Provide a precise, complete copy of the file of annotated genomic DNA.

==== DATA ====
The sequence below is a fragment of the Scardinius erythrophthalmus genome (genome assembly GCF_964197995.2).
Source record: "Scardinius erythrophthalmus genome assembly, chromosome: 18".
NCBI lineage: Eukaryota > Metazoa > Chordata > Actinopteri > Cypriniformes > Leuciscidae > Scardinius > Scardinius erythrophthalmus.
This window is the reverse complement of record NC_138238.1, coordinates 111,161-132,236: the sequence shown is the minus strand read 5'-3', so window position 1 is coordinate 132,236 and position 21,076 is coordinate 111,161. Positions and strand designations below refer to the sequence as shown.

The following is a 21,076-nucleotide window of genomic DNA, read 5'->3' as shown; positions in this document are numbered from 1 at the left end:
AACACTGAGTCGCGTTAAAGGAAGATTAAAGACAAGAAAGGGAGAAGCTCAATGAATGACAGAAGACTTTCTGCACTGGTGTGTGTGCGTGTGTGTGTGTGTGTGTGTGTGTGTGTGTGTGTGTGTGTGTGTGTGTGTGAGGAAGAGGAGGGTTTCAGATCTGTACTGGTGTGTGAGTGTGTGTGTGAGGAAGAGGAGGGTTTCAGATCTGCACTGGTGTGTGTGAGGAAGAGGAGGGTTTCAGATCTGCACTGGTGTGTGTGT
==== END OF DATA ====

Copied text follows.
The sequence below is a fragment of the Scardinius erythrophthalmus genome (genome assembly GCF_964197995.2).
Source record: "Scardinius erythrophthalmus genome assembly, chromosome: 18".
NCBI lineage: Eukaryota > Metazoa > Chordata > Actinopteri > Cypriniformes > Leuciscidae > Scardinius > Scardinius erythrophthalmus.
This window is the reverse complement of record NC_138238.1, coordinates 111,161-132,236: the sequence shown is the minus strand read 5'-3', so window position 1 is coordinate 132,236 and position 21,076 is coordinate 111,161. Positions and strand designations below refer to the sequence as shown.

The following is a 21,076-nucleotide window of genomic DNA, read 5'->3' as shown; positions in this document are numbered from 1 at the left end:
AACACTGAGTCGCGTTAAAGGAAGATTAAAGACAAGAAAGGGAGAAGCTCAATGAATGACAGAAGACTTTCTGCACTGGTGTGTGTGCGTGTGTGTGTGTGTGTGTGTGTGTGTGTGTGTGTGTGTGTGTGTGTGTGTGAGGAAGAGGAGGGTTTCAGATCTGTACTGGTGTGTGAGTGTGTGTGTGAGGAAGAGGAGGGTTTCAGATCTGCACTGGTGTGTGTGAGGAAGAGGAGGGTTTCAGATCTGCACTGGTGTGTGTGT